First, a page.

During 35 days of study abroad in Puebla, Mexico, Honors College Fellow and pre-med biology major Garrett Bethel observed numerous surgeries, everything from childbirth to gunshot trauma repair. In the middle of one procedure, Garrett recalls that the surgeon, Dr. Delgadillo, looked up and challenged the students observing him to “remember this experience and the people we had met along the way.” Garrett won’t soon forget the challenges faced by Mexico’s doctors and hospitals, where healthcare is completely free to all and demand is very high, and he marvels at the gratitude expressed by patients treated under trying circumstances. To decompress, he spent the weekends checking out Mexico’s rich history and sampling authentic, mouthwatering cuisine.
When translated from Spanish to English, the word pueblo means town. When thinking of a town, what images come to mind? Perhaps a smaller, sparsely populated area that is home to all the resources necessary to sustain its people – a grocery store, church, limited array of restaurants, school, sheriff’s office, etc. This is the exact mindset I had when planning my five-week study abroad experience in Puebla, Mexico. Upon arrival, however, all of my preconceptions of what Puebla would be like vanished completely, replaced by the sights and sounds of a metropolitan city. Puebla was not in fact the small, walkable town that I had imagined, but home to over 3 million people – more than my entire home state of Arkansas.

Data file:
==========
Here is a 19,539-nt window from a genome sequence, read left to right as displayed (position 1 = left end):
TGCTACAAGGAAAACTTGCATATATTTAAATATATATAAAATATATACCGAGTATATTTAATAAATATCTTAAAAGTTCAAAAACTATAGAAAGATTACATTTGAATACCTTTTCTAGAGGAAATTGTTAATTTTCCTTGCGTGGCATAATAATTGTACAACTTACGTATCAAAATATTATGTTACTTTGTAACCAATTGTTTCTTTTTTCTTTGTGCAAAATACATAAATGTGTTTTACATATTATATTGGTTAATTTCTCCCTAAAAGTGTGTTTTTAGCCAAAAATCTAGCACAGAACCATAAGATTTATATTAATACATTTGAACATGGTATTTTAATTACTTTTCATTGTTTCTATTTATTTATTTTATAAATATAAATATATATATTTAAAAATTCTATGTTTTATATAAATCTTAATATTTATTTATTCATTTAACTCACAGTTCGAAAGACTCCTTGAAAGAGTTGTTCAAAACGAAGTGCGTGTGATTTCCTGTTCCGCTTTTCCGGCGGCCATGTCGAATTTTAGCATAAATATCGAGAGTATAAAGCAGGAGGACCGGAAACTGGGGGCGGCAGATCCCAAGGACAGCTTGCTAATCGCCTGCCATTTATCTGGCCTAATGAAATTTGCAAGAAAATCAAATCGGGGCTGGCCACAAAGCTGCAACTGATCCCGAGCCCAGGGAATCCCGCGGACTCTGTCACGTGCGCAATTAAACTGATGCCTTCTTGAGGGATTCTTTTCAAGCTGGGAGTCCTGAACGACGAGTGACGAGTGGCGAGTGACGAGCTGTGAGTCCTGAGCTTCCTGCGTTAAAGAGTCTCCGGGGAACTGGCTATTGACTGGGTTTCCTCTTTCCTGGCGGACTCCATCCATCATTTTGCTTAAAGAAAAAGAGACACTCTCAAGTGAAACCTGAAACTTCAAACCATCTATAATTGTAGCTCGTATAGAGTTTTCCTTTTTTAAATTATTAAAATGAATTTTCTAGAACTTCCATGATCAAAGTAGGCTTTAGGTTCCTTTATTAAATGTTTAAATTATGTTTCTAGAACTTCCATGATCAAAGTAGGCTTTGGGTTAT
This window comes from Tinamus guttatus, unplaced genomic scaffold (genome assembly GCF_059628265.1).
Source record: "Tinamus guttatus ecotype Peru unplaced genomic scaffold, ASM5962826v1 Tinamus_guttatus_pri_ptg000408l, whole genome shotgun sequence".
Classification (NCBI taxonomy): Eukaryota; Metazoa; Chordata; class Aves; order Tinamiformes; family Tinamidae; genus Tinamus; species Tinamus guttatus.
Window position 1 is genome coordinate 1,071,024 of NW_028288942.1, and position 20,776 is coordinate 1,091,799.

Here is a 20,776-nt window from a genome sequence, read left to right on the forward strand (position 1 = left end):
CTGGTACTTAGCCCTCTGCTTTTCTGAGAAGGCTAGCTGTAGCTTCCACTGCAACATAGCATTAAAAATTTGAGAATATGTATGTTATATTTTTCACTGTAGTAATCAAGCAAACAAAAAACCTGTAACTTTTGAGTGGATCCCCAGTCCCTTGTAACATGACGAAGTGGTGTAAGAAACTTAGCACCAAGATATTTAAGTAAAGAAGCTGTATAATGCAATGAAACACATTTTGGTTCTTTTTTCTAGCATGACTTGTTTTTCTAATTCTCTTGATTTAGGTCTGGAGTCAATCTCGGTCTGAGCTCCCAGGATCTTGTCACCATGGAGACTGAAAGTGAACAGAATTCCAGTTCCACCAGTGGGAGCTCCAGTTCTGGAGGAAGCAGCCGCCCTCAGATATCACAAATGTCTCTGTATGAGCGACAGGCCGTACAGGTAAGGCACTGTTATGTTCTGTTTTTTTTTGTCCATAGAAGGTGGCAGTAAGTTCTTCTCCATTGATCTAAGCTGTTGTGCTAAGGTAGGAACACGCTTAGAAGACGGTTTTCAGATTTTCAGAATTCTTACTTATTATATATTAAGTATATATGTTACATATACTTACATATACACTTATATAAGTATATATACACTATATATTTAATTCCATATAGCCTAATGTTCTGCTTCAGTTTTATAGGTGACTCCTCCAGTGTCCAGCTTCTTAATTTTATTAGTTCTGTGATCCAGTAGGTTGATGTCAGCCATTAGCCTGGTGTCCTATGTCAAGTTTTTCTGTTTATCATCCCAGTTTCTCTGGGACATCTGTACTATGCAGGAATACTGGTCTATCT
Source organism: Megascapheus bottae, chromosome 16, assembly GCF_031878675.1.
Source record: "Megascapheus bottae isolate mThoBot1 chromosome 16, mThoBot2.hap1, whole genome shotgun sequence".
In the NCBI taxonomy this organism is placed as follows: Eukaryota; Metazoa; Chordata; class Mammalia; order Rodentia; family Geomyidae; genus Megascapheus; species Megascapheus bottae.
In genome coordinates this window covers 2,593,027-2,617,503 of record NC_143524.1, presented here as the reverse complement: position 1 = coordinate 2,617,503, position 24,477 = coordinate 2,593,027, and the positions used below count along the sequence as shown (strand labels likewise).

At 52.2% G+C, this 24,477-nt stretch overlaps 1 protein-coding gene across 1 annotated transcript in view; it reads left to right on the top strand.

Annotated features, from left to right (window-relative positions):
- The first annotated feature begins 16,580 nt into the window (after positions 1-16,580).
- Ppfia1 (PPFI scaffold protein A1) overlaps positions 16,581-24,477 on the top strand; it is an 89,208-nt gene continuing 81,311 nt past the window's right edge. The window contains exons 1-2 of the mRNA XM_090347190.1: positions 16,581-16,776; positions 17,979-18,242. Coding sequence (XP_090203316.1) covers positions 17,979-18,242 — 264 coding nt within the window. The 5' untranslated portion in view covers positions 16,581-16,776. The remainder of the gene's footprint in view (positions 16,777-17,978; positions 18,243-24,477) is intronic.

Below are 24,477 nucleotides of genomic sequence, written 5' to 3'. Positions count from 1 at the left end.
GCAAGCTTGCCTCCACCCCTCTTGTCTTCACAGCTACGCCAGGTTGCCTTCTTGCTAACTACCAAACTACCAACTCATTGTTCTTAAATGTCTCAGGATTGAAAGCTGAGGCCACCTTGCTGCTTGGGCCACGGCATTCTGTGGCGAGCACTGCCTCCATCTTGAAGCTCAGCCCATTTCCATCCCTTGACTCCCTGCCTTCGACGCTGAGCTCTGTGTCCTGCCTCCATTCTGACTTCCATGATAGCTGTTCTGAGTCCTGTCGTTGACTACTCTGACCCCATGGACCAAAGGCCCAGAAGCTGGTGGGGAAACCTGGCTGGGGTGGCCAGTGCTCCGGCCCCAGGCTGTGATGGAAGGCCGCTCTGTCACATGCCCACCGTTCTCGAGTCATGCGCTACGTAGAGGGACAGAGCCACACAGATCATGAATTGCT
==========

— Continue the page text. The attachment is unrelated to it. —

Perhaps more shocking than the vastness of the city was the widespread Americanization of Mexican consumer culture. We were greeted by our host families at our in-country university, La Universidad Popular Autónoma del Estado de Puebla (UPAEP). We threw our bags in the car and anxiously headed to see where we would be staying for the next five weeks. However, on the way home our host mom took a pit stop at Bentonville’s finest establishment – Walmart. I was over 1500 miles from my family but felt oddly at home with the abundance of signature American eateries and stores on the short 15-minute ride from the university to my new casa.
I quickly settled in to my new life for the next month. Our program was broken up into different focuses based on different fields of study – business, education, health care, immersion, and service. As a premed biology student with a Spanish minor, this program was the perfect combination of my two academic pursuits. I would be able to improve my Spanish, while at the same time have a one-of-a-kind experience in the Mexican health care system.
Our class, Spanish for Health Professionals, focused on increasing our medical Spanish vocabulary, covering topics such as body systems, pathology, lab techniques, diagnosis, and doctor-patient interaction. Our professor Ivan Martinez was incredible. I have never met a man more passionate for his profession than he. I have had teachers that were enamored with their subject matter, but Ivan went a step further, focusing on the students. To us he was much more than a teacher; he was an inspiration, a motivator, a friend. Once a week, he would show us an inspirational video and debrief it with us. He pushed us to be the best versions of ourselves, to never settle, and to make the most of our time here on earth. He was only 29 years old, but during this short time he has managed to obtain a master’s degree in biochemistry, study law, start a non-profit organization, own a pharmacy, and manage his research company. Not only did he tell us to be the best we could be, he led by example.